India is the second-largest producer of fruits and vegetables in the world, however, 40 percent of the produce goes to waste during transport. “The problem seemed to stem more from infrastructure rather than behaviour,” Deepak Rajmohan points out as he explains the gap driving the R&D at GreenPod Labs.
Flashback to 2009, Deepak was about to join college. He knew he wanted to do something out of the ordinary—ordinary back then was computer science or mechanical engineering. So, when he got an admit to the agricultural engineering course in CEG, Anna University, he grabbed the opportunity. “Neither my parents nor my grandparents were agriculturists,” narrates the entrepreneur, “I had absolutely no background in this field. That’s what made me appreciate the course structure even more!”
During his four-year degree, he developed a passion for the agricultural sciences and left for Oklahoma State University to pursue a master’s degree in the food sciences. His focus narrowed down to food waste and by-products with industrial experience across food segments from wineries and breweries to yogurt.
Although Deepak was a part of the Startup Center in Chennai where he participated in pitchfests and networked with peers, his move to the US gave him opportunities that would connect him to the world of entrepreneurship even more. He very soon found himself actively participating in an entrepreneurship club where he competed in competitions, interacted with founders of startups and eventually began reading up on how he could build his own.
By 2019, Deepak knew that he had to return to his hometown to do his part to solve the food wastage in the country. Filled with enthusiasm, the young entrepreneur jumped into starting his new company. Within two months, he realised that starting a company would require him to expand his skillsets. “Back at Dannon Yogurt, I worked primarily on product development and R&D with a small team,” he recalls, “Starting my own company meant that I had to learn how to build a team, manage finances, talk to potential customers, onboard advisors, pitch to investors—everything was new!” The R&D work that he was all too familiar with was only a small part of the process in comparison. Nevertheless, the young entrepreneur treaded the unfamiliar territory with an eagerness to learn.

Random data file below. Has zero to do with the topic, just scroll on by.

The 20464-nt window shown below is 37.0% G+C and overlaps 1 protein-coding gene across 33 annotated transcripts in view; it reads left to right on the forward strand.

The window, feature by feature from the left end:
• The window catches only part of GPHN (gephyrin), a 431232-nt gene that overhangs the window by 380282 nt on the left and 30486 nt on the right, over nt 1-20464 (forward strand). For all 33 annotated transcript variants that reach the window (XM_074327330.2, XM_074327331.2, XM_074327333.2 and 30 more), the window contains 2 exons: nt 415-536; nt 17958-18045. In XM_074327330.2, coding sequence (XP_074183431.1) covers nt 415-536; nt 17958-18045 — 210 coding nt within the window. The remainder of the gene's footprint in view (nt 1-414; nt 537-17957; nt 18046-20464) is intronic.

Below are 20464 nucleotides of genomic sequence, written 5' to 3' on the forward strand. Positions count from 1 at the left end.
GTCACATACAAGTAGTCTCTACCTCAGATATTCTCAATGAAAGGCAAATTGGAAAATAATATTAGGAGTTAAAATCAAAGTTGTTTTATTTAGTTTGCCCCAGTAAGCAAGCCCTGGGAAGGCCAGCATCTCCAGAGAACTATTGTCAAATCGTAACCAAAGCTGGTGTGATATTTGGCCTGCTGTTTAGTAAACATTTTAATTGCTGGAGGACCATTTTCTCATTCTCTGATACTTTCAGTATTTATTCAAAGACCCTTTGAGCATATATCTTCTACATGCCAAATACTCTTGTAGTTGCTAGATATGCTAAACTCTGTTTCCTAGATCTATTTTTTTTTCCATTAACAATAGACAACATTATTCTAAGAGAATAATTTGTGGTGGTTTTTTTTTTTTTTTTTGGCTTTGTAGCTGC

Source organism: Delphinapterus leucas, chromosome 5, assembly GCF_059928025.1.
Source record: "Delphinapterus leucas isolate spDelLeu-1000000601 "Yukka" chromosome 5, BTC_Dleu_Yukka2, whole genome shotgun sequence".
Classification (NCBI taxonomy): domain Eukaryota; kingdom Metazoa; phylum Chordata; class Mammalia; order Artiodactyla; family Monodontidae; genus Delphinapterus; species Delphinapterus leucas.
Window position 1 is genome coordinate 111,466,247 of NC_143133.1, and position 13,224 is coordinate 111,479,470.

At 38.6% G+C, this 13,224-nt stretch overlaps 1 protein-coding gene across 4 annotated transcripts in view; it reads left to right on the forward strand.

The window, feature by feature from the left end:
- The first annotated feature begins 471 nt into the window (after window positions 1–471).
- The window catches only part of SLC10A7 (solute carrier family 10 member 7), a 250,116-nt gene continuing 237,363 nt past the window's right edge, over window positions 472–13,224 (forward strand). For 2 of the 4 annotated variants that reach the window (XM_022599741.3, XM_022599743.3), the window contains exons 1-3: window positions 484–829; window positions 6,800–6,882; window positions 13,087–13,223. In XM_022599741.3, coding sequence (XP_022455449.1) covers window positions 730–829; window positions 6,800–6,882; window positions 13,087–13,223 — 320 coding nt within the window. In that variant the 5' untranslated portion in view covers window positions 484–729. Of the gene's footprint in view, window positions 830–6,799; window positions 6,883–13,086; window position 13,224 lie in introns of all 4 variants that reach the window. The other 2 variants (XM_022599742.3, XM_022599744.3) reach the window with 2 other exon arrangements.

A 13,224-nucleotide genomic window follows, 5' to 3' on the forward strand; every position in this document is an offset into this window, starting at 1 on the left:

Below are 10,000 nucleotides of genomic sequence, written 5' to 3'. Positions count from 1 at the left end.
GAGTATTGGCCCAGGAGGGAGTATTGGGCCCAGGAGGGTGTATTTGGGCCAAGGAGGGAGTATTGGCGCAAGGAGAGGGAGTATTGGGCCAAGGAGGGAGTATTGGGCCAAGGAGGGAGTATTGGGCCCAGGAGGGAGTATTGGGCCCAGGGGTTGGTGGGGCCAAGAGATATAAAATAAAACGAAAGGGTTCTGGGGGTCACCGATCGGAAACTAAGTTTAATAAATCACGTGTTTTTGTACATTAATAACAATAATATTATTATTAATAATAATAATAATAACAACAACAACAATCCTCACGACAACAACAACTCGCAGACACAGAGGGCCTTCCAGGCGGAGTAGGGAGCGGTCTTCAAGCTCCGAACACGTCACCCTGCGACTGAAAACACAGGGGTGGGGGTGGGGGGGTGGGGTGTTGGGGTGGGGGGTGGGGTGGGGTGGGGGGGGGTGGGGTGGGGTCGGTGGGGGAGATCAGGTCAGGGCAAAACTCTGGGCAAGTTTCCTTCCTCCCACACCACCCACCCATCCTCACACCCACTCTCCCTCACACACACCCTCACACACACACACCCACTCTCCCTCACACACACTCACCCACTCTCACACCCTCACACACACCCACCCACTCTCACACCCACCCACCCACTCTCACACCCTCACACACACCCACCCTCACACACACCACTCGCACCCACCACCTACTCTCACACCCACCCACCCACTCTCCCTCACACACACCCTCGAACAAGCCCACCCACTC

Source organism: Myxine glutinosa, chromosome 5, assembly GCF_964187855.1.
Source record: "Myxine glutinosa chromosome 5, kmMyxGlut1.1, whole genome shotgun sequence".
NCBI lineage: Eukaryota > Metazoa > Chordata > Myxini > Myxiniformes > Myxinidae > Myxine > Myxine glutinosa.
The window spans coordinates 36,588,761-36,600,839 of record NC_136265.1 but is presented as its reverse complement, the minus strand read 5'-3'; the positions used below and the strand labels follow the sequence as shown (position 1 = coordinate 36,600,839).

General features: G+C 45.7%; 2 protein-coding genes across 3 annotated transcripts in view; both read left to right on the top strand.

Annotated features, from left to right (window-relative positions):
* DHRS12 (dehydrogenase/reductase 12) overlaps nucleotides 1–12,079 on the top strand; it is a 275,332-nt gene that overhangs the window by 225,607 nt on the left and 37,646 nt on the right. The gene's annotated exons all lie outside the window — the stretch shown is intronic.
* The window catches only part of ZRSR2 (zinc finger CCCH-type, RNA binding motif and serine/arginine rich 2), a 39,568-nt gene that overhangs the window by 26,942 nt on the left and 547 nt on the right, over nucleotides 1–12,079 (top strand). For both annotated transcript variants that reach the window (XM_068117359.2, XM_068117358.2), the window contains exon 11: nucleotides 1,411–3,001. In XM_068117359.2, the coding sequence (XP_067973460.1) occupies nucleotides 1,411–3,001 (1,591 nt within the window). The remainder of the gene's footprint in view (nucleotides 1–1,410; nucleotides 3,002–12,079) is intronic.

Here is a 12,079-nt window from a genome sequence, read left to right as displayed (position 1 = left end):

He partnered with his friend of fifteen years, Vijay Anand who took up responsibility for operations while he focused on R&D. Through a series of interactions the duo identified aggressive talent who were willing to stick with the team for the long run. Eventually, GreenPod Labs grew into an intimate team of ten, consisting of the founding partners, R&D scientists and operations engineers.
The team started with R&D where they understood every crop, its shelf life, requirements and physiology in order to develop a solution that can only be prescribed to that crop. The key was to use natural plant extracts to activate the in-built defence mechanism of the crop, thereby increasing its shelf life. The end product would resemble a silica gel sachet that one would find in a new leather bag or shoes.
Partnering with institutions for research proved to be a challenge for the startup, “We tried from our end,” he adds before explaining the difficulties of navigating through the system that forced them to stay within their spectrum. “Nevertheless, the team at GreenPod Labs was supportive and we made it work using third-party laboratories.”
GreenPod Labs kickstarted operations with the help of a few government grants. “Certain government policies proved to be beneficial during the early stages of our startup, however, the entrepreneurship support system is still at a very early stage,” explains the founder. Deepak then turned to accelerators and incubators both in India and Europe. “I was a part of the Rockstart, a European accelerator, where I learned a lot from mentors,” explains the founder who had now stumbled upon a resource that would constantly quench his curiosity in the realm of entrepreneurship and agri-tech (that had multiplied manifold since the inception of his startup).
“The chances of finding investors for biotech companies is pretty low in Tamil Nadu, moreover companies, like us, in agri-biotech have slimmer chances of finding investors in the state,” reveals the founder stating that he had to turn to investors in Europe, the US and Singapore.
The company received its first round of funding from Rockstart and the Indian Angel Network between 2020 and 2022, overall, resulting in a seed investment of about 4 crore rupees.
GreenPod Labs has solutions for figs, strawberries, tomatoes and mangoes with a B2B customerbase focused on farmers, farmer cooperatives, ecommerce platforms, retailers, distributors and exporters. “We’ve tried to make the product as cost efficient as possible with the average sachet costing about twenty rupees for 20kg if produce,” he explains, ”However, the sachets for strawberries and figs are a bit more expensive because of the value it adds.”
As the company grows it aims for a vertical expansion to other developing countries in Asia and Africa and a horizontal expansion of its product line to other fruits, vegetables, grains and potentially milk and meat. The first three years saw a growing passion towards the problem statement, a driven team and a well adapted customer base building initial traction. GreenPod Labs is merely at the beginning of its journey towards its vision to reduce food waste and losses by 50% in India within the next seven years while contributing to the United Nations’ sustainable development goal of reducing food waste by half before 2030.